Year in Review

Monday, December 1, 2014

Texas Bar Journal | By Harry M. Reasoner

A civil justice system that works only for some, fails us all.  Justice for all is a fundamental principle upon which our country was founded.  The Texas Access to Justice Commission increases fairness in the judicial system for the 5.6 million Texans who qualify for civil legal aid by advocating for systemic change and the expansion of funding for access to justice initiatives. 

Efforts to inform Congressional Members on the benefits and need for legal aid funding have brought some improvement.  This year, we can celebrate a win for federal LSC funding as Congress passed a budget that included $365 million in LSC funding, a $25 million increase from 2013.  Looking ahead to the 84th Session of the Texas Legislature, state funding for legal aid is once again included in the Court’s budget at $17.6 million

The State Bar of Texas and Texas Access to Justice Commission co-sponsored the annual Champions of Justice Gala benefitting Veterans.  400 people attended the gala to honor the valiant men and women who have made great sacrifices for our country.   This year’s event raised more than $348,450.  Since the Gala’s inception five years ago, over $1.75 million has been raised to improve access to justice for Texas veterans. 

Texas attorneys also showed their support through the Access to Justice Contribution Campaign.  Contributions through the State Bar of Texas dues statement increased by 16 percent to help fund Texas legal aid providers.  This year more than 8,000 lawyers gave $1,111,300.  Recognizing those who give more than the suggested $150, the Champion of Justice Society has grown to 356 members whose contributions provide funding for the equivalent of 3 legal aid staff attorneys. 

The Commission continues to monitor abuse of Texas Rule of Civil Procedure 145, which governs affidavits of indigency, and submitted a supplemental report to the Court on our proposed revisions to Rule 145 to document new and continuing misuse of the Rule.  Represented pro bono by Vinson & Elkins, the Commission submitted an amicus brief in support of petitioners who were wrongfully assessed court costs even though they had filed affidavits of indigency deemed valid as a matter of law.  The case is currently pending before the Texas Supreme Court.

The Limited Scope Representation subcommittee completed a packet of sample documents to help attorneys incorporate limited scope representation into their practices, as well as produced a CLE presentation on LSR business practices.

The Real Estate, Probate and Trust Law Section of the Bar and the Commission are working collaboratively on forms that make it easier for low-income people to access wills and probate in Texas.  In April, the House Judiciary and Civil Jurisprudence Committee asked the Commission to report on the impact of probate on low-income Texans proposing some solutions to the problems they face.  Following the hearing, an interim work-group was created to address some of the challenges faced by the poor in probate matters.  As a result, Representative Farrar will be submitting three bills during the upcoming legislative session to address the issues brought forth by the workgroup.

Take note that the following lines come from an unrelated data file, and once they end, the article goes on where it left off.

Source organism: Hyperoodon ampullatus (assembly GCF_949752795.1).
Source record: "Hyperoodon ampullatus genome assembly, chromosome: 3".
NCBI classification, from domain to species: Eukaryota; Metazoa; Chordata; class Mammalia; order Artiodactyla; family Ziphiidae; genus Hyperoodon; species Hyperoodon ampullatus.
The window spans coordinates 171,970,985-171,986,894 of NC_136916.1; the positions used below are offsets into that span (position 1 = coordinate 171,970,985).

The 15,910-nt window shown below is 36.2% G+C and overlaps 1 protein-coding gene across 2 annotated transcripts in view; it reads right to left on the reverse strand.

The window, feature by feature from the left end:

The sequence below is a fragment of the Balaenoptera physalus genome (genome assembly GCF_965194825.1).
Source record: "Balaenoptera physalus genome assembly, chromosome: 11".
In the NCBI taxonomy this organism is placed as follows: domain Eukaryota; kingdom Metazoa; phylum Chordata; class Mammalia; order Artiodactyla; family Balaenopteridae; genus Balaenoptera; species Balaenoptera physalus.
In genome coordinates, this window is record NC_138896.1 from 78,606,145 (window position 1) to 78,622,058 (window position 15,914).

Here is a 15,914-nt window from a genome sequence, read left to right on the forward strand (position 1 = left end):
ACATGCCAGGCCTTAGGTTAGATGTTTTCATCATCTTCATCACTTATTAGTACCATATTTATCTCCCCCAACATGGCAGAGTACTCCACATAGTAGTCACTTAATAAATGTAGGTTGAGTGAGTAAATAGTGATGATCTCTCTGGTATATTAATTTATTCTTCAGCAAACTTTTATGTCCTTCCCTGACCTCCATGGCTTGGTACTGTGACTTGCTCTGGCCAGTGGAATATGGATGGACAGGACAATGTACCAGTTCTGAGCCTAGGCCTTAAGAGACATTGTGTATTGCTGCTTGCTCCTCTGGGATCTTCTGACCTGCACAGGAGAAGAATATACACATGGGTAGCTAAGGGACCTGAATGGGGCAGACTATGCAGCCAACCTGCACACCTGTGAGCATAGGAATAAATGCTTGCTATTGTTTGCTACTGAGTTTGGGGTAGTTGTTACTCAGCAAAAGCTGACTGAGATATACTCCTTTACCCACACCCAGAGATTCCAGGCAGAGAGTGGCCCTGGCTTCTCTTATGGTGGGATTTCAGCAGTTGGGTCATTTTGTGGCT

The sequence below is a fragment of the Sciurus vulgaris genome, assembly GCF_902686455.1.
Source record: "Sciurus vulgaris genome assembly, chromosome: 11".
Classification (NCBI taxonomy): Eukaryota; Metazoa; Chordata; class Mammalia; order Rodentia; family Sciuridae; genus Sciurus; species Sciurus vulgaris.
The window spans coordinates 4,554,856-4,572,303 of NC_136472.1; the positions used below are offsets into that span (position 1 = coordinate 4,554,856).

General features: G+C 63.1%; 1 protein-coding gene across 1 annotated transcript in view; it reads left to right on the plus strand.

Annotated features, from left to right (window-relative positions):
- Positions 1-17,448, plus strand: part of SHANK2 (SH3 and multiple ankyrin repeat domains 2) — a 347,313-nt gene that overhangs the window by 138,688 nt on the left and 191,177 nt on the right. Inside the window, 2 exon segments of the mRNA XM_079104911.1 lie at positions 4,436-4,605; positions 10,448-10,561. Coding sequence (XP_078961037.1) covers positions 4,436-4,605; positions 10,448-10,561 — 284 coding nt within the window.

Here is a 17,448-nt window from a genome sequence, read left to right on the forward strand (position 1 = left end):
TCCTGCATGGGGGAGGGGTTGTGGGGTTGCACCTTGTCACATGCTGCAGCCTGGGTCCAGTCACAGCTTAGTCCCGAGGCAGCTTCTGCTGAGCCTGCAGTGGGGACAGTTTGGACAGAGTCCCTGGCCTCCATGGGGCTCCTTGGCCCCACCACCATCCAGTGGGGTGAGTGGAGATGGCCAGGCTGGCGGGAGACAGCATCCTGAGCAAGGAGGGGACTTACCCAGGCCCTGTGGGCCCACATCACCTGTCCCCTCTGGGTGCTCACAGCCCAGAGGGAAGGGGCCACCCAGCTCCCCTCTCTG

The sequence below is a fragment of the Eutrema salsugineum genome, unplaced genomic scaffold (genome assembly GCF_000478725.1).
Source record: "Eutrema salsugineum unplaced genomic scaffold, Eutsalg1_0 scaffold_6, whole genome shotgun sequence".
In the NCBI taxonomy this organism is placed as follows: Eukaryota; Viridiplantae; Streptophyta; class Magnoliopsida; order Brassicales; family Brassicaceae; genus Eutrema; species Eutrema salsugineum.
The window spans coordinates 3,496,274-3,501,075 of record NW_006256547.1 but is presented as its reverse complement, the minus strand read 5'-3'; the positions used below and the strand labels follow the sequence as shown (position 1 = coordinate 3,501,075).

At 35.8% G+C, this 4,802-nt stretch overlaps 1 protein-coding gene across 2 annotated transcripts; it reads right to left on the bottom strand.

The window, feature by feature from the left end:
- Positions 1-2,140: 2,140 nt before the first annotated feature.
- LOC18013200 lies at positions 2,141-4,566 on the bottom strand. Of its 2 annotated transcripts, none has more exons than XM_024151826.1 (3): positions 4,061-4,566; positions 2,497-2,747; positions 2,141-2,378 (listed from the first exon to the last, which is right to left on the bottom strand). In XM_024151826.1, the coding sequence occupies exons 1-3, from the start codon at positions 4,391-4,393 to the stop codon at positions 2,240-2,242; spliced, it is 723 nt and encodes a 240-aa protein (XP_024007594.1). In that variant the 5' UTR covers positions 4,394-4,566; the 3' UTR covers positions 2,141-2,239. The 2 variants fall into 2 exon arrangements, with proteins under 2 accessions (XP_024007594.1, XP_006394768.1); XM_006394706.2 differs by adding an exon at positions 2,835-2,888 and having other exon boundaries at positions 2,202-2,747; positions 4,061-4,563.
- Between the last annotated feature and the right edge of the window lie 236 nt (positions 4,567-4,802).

Focusing on rural communities, the Commission’s Technology Committee has partnered with Texas Young Lawyers Association to bring legal guidance to self-represented litigants in those areas.  Focused on divorce cases, the Remote Access Project will connect rural self-represented litigants with urban pro bono attorneys through video-conferencing. 

In October, the Commission launched the Law Student Leaders Access to Justice Summit to educate law students about issues that low-income Texans face accessing civil legal services.  The summit was recommended by our Law School Advisory Committee, comprised of the deans from each Texas law school, and was made possible with a $20,000 grant from the Texas Bar Foundation.  Delegates learned about pro bono opportunities that they can be involved in as students, and what they can do once they are lawyers.  Because exposure to pro bono during law school leads to increased pro bono and financial support of civil legal aid upon graduation, we hope that the Summit will inspire a new generation of lawyers committed to creating a better community through their legal skills. 

The Commission also remains dedicated to providing training for legal aid attorneys.  Through our Pro Bono Spring Break, 66 law students from eight law schools provided pro bono services in six cities at ten different legal aid organizations.  In conjunction with the American College of Trial Lawyers, we conducted our tenth annual training for legal aid attorneys where 30 legal aid attorneys were trained in hands-on trial skills.

Progress has been made to increase access to justice for low-income Texans.  However, much work remains to be done as 4 out of 5 of those who qualify and are legitimately in need of help have to be turned away because of lack of resources.